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Editors’ note: In this blog post the distinguished New Zealand jurist, Professor Philip Joseph, reflects upon the fall-out from the referendum vote on 23 June. The post is a precis of a longer paper which can be read here.
An uneasy truth: Brexit was borne out of sheer political miscalculation and an unshakable belief that the Remain vote would prevail. David Cameron gambled and lost. He will be remembered as the Prime Minister who took Britain out of Europe. Then, the reality dawned: there was no contingency plan should the unthinkable happen. It was the Cameron Government’s considered view not to instruct its key ministries to plan for the possibility of a Leave victory. This was astonishing politics. The House of Commons Foreign Affairs Committee termed the lack of forward planning “gross negligence”. The fallout precipitated an immediate leadership vacuum: Cameron resigned as Prime Minister, Boris Johnson quit the leadership contest over who would replace Cameron as Prime Minister, and Nigel Farage resigned as the leader of UKIP. The Government now faces the institutional challenge of finding seasoned international negotiators who can stare down their EU counterparts.
The longer paper which I have written examines Article 50 of the TEU, which is the trigger mechanism for a Member State to exit the Union. This paper asks: What steps may, or must, be taken in order to invoke Article 50 and commence the withdrawal process? There are two schools of thought: one is that the Government cannot commence the Article 50 process without prior legislative authorisation; the other is that the triggering of Article 50 would be an exercise of the royal prerogative in external affairs requiring no legislative authorisation. Both views are plausible, although one is clearly preferable to the other. The European Communities Act 1972 was the legislative vehicle that took Britain into Europe, and this Act remains on the statute book to this day. The prerogative is necessarily subject to and controlled by legislation, which means that the prerogative cannot be used to trigger Article 50 without Parliament first providing the necessary authority. Events are moving quickly. The contested legal position is now the subject of a legal challenge in the courts, with a fixture date set down for mid-October. These might be the most important proceedings to come before the British courts in a very long while. The prospect of the challenge succeeding would sorely test the resolve of the majority of parliamentarians, who remain firmly pro-EU. The paper observes: “We simply do not know which way the Commons would vote.” It also ends on a sober note: “So, at every level of British institutional life, things are not as settled as they might be.”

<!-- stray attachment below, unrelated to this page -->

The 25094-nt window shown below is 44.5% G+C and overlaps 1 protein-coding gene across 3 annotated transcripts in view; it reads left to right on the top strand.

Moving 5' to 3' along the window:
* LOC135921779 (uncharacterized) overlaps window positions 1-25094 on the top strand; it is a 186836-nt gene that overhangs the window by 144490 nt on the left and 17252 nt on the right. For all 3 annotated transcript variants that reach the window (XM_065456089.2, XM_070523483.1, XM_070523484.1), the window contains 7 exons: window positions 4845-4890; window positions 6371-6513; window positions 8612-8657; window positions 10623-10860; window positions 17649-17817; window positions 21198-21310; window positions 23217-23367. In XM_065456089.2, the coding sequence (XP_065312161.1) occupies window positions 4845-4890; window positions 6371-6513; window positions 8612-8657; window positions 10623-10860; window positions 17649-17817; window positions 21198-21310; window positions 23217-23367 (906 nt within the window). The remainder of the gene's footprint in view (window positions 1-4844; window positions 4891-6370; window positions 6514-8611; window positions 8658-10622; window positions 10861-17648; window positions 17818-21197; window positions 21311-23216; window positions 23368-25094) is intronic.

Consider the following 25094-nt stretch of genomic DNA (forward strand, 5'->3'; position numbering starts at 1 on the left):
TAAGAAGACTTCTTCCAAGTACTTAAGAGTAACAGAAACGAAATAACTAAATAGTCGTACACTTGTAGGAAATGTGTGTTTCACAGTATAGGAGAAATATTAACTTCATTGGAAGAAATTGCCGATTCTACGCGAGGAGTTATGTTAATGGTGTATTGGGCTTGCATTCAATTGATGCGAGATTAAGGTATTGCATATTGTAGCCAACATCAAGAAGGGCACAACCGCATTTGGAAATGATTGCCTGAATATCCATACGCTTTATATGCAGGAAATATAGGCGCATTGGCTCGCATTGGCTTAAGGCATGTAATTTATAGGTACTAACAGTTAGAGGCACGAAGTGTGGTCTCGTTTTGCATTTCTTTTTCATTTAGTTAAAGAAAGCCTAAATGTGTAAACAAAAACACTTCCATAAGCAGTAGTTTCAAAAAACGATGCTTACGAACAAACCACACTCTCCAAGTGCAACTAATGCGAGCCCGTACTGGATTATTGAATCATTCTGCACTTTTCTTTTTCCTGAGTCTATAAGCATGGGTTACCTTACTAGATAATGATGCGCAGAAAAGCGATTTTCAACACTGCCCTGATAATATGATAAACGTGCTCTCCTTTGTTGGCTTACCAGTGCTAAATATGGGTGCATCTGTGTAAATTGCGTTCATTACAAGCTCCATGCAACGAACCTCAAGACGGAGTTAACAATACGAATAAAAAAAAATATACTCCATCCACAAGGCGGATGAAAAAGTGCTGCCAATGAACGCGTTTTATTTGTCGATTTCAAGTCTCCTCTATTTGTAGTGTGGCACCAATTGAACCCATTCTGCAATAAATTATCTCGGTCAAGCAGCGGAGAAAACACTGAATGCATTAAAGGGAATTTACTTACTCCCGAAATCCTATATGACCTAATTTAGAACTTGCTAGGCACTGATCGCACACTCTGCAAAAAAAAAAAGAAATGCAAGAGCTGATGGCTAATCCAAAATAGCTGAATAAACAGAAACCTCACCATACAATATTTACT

Philip A. Joseph is Professor of Law at the University of Canterbury, New Zealand.
(Suggested citation: P. Joseph, ‘Brexit: A View from Afar’, U.K. Const. L. Blog (23rd Sept 2016) (available at https://ukconstitutionallaw.org/))